So how are we to understand what seems to be universal appeal for Chance? This is where it becomes important to look at his music style, his associations and the content of his lyrics.
1. Music Style
One of the worst-kept secrets in the world of R&B music is that many of its artists grew up in the church, specifically the black church. It seemed like there was an unwritten rule at one time for R&B singers to include at least one “gospel” song on their albums, no matter how much “bumping and grinding” appeared on the rest of the album. Regardless of whatever else they sang about, they always felt the need to “give it up to God” and pay homage to their roots with a song.
If you ever watch the BET Awards, you’ll often see some of the most well-known singers (known for lyrics dripping with lust, sensuality and just about everything else mentioned in lists like Galatians 5:19-21) begin to stand up in the audience and lift their hands to the sky during the “gospel” section of the show. The connection between the black church and R&B is well-documented.
Chance also has a connection to the black church that bleeds through his music in ways that appeal to lovers of the gospel genre — Christian and non-Christian.
Musically, the creative combination of live instrumentation, hip-hop drums, choirs and soulful singing make Coloring Book sound really good. Not only that, it feels good. From the joyful, refreshing vibes of “All We Got” that open the album to the gospel chords and choir samples of “Angels” and “No Problems”, Coloring Book feels uplifting from a musical standpoint. Chance hints at this being intentional with his line from “Blessings (Reprise)”:
“I speak of wondrous unfamiliar lessons from childhood /
Make you remember how to smile good”
Even the melodic melancholy of “Same Drugs”, a brilliantly executed and touching tale of reminiscence and loss, leaves the listener feeling hopeful as the last minute or so of the song ascends with harmonic “ooohs” from a choir, vibrant strings and colorful keys as Chance begins that part of the song by singing, “Don’t forget the happy thoughts/ All you need is happy thoughts.”
The strength of Coloring Book, in my opinion, is Chance’s ability to convey common human emotions in a way that feels effortless, youthful and free. Musically, it’s easy to see why it’s enjoyed by Christians and non-Christians alike. Part of being made in God’s image is the ability to appreciate art and beauty, as well as the capacity to reflect on and relate to the deep emotional expressions of artists. Coloring Book taps into these things in powerful ways at times.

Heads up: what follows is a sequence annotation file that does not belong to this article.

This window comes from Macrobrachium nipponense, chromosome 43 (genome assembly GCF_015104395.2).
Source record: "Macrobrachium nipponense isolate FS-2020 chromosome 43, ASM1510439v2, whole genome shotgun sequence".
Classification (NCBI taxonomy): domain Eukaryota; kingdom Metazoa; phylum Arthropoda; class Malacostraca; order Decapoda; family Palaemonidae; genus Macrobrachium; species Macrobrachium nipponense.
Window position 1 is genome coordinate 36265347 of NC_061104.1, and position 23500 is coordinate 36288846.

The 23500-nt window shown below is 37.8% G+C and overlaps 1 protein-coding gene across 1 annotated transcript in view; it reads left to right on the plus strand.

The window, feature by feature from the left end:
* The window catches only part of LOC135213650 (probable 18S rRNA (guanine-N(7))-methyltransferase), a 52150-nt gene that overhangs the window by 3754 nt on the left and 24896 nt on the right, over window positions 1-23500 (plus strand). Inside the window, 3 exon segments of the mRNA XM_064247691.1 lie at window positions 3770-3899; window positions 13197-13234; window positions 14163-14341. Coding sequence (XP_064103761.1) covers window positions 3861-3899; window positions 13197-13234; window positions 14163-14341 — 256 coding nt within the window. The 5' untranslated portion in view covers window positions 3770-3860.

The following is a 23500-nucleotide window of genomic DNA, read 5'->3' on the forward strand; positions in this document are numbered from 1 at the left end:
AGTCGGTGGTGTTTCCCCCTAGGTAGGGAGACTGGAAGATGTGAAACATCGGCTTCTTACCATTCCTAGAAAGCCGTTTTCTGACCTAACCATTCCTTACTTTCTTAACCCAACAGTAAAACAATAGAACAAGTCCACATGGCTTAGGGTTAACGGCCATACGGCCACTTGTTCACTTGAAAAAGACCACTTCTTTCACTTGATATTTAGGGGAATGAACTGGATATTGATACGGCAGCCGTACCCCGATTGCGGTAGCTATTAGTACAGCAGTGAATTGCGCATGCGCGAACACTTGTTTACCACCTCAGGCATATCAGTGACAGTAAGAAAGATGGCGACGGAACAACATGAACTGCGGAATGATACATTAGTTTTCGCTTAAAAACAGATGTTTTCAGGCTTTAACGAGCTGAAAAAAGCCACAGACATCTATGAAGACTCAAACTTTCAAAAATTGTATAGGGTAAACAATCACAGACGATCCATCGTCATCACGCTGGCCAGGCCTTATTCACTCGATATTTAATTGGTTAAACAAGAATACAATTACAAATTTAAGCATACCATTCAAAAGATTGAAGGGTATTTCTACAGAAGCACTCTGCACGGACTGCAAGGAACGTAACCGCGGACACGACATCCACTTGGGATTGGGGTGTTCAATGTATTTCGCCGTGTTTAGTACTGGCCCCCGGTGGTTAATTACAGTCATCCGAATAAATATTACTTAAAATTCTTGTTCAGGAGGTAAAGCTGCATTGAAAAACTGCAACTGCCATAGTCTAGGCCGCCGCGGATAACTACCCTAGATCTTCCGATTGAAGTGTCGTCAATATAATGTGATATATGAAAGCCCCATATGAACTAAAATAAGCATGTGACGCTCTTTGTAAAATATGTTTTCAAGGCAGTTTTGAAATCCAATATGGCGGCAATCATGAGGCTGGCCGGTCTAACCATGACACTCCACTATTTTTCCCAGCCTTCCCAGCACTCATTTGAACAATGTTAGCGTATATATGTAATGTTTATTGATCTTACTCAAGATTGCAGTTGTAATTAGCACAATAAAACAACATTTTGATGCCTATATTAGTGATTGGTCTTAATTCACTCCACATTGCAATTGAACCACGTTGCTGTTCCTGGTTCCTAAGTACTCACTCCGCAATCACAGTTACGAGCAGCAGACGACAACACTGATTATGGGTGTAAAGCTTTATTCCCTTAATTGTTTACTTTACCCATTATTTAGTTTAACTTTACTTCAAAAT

One of the other things that explains Chance’s embrace by the world at large is his associations. The guests on Coloring Book read like a “who’s who” of pop, hip-hop and R&B music in 2017. As far as mainstream music is concerned, there’s something for everybody.
And herein lies some of the concerns I have with Coloring Book receiving unqualified praise from Christians. It’s also why I would categorize it as a secular album. When the unbelieving world hears Coloring Book, it recognizes its own heroes who share the world’s attitudes, agenda and appetites.
As one example, Young Thug and Lil’ Yachty, who are featured on “Mixtape”, produce some of the most godless and explicitly wicked music out today. Their music is characterized by the glorification of violence, materialism, misogyny and vulgarity. If you were to read the lyrics to a song such as Lil Yachty’s “Minnesota Remix” (which features Young Thug), you would see that it fulfills just about every negative preconception a person could have about the evils of hip-hop. Worse than that, it fulfills the very things that Scripture warns us about in passages like 1 John 2:15-17:
“Do not love the world or the things in the world. If anyone loves the world, the love of the Father is not in him. For all that is in the world — the desires of the flesh and the desires of the eyes and pride of life — is not from the Father but is from the world. And the world is passing away along with its desires, but whoever does the will of God abides forever.”
When that passage says “Do not love the world,” it’s not saying “Do not love people.” The “world” refers to a system or patterns of human behavior directed by Satan (“the god of this world” in 2 Cor. 4:4 and “prince of the power of the air” in Eph. 2:2), which stands in opposition to God’s law, God’s purposes and God’s kingdom. That’s why John qualifies what he means by “world” in verse 16.
“The desires of the flesh, the desires of the eyes and pride of life” could literally be an album description for Young Thug and Lil’ Yachty’s works. And it’s not just them. They are only following in the footsteps of older artists also featured on Coloring Book, like Kanye West (“All We Got”), Lil’ Wayne, 2 Chainz (“No Problem”) and Future (“Smoke Break”).
Many of the featured artists on Coloring Book are right in step with an unbelieving world that is opposed to the ways of God. The featured artists on Coloring Book scream to the world about Chance, “He’s one of us.” Once that is established, it makes it much easier for the world to see Chance’s overt “God-talk” as “inspirational” and “hope-giving,” rather than “preachy” and “closed-minded.”